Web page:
Friday, November 17, 2006

The Indian Social Forum 2006 In Words & Pics

Reveries of a Social Justice Carnival in Feisty Asia

By Onyango Oloo in Nairobi

I have been catching my breath for the last few days, soaked in a bubble bath of vivid memories from New Delhi where the Indian Social Forum took place from November 9th to the 13th.

Over several venues dotted around the Jawaharlal Nehru Stadium grounds over 50,000 people converged to rail against imperialist globalization, celebrate diverse and myriad cultures; showcase the tenacity of youth struggles, reflect on Africa-Asia solidarity, foreground gender-based aspirations and contestations; network with other social movements; partake of Indian cuisine and generally strategize around concrete visions to construct alternatives to monopoly capitalist social, ideological, economic and cultural models.

The event was well covered by the Indian mainstream print and electronic media as you can see from this link and this other one...

Not to be out done, IPS filed this story....

The Nairobi-based WSF 2007 Commission on Culture sent a troupe to New Delhi which delivered a resounding, very well received performance that closed the India Social Forum with a veritable bang.

The event was kicked off by a spectacular musical performance by one of India's cultural and ethnic minorities. This show was followed by an all woman panel consisting of representatives from across India as well Wahu Kaara from the Kenya-based WSF 2007 Organizing Committee and

Eilleen Kuttub from the Women's Studies Center at Bir Zeit University in the West Bank.

On the last day, South African activist Liepollo Lebohang Pheko from GENTA gave a very powerful address.

I could say a whole lot, but let the pictures below do the talking for me:

This banner above has a lot of resonance among Kenyans, I think, especially in view of the return to cabinet of two graft tainted politicians a few days ago.

Burmese activists were on hand to protest against the military dictatorship in their country.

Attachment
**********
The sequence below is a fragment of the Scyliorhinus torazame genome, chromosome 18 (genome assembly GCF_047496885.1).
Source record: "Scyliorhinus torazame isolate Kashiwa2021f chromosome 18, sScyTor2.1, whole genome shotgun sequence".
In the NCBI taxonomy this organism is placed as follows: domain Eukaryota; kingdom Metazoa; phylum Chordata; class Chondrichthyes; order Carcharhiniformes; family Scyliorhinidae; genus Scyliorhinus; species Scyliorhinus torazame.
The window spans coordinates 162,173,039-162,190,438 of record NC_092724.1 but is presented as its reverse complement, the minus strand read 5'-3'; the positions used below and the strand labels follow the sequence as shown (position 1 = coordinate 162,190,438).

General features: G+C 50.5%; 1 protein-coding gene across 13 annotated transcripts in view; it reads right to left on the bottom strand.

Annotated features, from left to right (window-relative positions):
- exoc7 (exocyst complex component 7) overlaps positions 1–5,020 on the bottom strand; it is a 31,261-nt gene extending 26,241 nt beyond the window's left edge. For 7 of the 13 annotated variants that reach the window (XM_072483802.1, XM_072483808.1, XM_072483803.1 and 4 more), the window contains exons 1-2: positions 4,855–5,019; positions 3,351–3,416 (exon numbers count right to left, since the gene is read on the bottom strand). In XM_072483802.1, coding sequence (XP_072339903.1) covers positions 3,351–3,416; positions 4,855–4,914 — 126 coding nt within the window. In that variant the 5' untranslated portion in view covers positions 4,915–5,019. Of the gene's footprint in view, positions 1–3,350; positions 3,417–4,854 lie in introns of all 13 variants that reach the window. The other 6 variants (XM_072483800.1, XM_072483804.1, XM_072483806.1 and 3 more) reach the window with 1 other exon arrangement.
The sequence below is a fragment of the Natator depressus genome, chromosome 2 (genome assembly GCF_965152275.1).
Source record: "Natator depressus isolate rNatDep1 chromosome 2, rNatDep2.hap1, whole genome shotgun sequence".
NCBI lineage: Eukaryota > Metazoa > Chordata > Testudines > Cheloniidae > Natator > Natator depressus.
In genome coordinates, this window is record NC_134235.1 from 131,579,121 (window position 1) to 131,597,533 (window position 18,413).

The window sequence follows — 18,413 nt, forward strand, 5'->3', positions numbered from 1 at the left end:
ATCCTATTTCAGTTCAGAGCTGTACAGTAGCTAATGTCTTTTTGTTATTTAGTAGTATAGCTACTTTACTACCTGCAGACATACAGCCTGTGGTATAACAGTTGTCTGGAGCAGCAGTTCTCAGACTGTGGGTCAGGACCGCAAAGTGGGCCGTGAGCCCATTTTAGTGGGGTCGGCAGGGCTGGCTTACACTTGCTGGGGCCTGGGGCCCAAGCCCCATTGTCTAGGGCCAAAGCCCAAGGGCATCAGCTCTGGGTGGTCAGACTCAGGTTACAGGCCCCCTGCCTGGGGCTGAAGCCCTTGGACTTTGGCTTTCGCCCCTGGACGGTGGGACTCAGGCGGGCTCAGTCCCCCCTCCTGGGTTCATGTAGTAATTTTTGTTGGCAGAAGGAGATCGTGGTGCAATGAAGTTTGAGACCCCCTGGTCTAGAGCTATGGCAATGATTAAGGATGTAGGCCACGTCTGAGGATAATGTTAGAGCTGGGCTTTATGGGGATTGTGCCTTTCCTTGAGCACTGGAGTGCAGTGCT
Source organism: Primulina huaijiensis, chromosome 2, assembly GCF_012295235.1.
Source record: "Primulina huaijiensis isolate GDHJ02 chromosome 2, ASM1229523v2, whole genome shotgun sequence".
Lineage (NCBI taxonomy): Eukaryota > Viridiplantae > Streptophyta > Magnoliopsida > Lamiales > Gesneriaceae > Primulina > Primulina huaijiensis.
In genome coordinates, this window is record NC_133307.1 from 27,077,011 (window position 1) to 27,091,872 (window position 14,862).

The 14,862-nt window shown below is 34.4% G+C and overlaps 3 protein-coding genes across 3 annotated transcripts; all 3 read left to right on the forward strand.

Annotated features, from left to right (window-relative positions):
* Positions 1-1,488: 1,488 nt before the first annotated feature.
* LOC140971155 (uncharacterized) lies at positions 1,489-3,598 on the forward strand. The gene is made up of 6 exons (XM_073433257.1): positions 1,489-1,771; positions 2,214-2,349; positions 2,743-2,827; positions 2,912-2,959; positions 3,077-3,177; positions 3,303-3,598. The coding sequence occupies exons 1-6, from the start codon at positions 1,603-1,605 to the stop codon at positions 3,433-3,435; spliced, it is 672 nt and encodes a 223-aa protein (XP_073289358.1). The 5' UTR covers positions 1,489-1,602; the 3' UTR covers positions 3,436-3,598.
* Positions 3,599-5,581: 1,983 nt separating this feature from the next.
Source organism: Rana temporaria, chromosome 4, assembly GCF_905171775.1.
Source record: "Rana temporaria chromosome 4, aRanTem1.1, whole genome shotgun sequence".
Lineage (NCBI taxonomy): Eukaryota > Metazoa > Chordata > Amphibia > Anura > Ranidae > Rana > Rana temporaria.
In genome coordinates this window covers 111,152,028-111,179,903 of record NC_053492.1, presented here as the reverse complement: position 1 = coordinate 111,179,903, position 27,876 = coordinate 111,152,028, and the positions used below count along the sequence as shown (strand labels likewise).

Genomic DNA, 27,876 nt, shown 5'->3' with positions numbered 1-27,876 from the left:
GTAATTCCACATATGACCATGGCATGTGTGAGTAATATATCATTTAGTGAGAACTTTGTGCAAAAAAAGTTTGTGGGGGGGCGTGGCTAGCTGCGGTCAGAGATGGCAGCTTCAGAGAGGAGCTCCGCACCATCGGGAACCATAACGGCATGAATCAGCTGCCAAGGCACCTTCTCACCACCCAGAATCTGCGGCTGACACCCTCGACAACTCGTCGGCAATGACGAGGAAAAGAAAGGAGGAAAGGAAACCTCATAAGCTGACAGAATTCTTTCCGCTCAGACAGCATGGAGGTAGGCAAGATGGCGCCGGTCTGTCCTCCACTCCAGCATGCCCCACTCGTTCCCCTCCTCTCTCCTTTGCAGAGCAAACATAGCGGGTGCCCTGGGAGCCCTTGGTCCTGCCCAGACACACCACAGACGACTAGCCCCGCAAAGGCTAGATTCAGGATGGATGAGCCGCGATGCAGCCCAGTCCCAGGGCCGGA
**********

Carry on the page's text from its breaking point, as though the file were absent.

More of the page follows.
Women activists were very, very vividly visible.

India's diverse cultures were on full display...

George Bush is NOT the most popular politician of all time, ama?


Street theatre speaks volumes....

Happy dances and...

Angry denunciations....

Queer folk refused to hide- instead they proudly posed to assert their identity and communities...

A poster announcing the programme for the closing ceremony. Note the Kenyan participation.

A vertical, sky-scraping banner from WSF-Bangladesh is sufficiently eloquent.

From more images and stories about the just concluded India Social Forum, please click on this One World link.

Onyango Oloo
Nairobi, Kenya

Saturday, November 11, 2006

Mkono wa Tanzia to Bradley, Levert & Palance

From Onyango Oloo at the India Social Forum in New Delhi, India

Rest in Peace Ed Bradley.

Shukrani for your incisive, sardonic pieces for 60 Minutes over the years.

Rest in peace Gerald Levert.

Your sizzling, melodious love lyrics and vocals acted as powerful catalysts for myriad couples seeking musically assisted nocturnal conceptions.

Rest in peace Jack Palance.

Growing up in Mombasa in the mid-70s, you were one of the reasons why the teenage version of myself strove to save at least one Kenyan shilling every week to get a chance to see you and others at the Moons cinema every Saturday at 10:00 am.

At this moment I am at the Jawaharlal Nehru Stadium Grounds attending the India Social Forum, but as far as a place to sleep, I am currently holed up in a small hotel in the Greater Kailash-1 section of New Delhi. There is a whole bunch of us from Kenya, Nigeria, Uganda, Ivory Coast, South Africa, Vietnam, Bangla Desh, Thailand, Zimbabwe, France, Pakistan and of course this vast country attending the India Social Forum which started on the 9th and wraps up on the 13th of November 2006.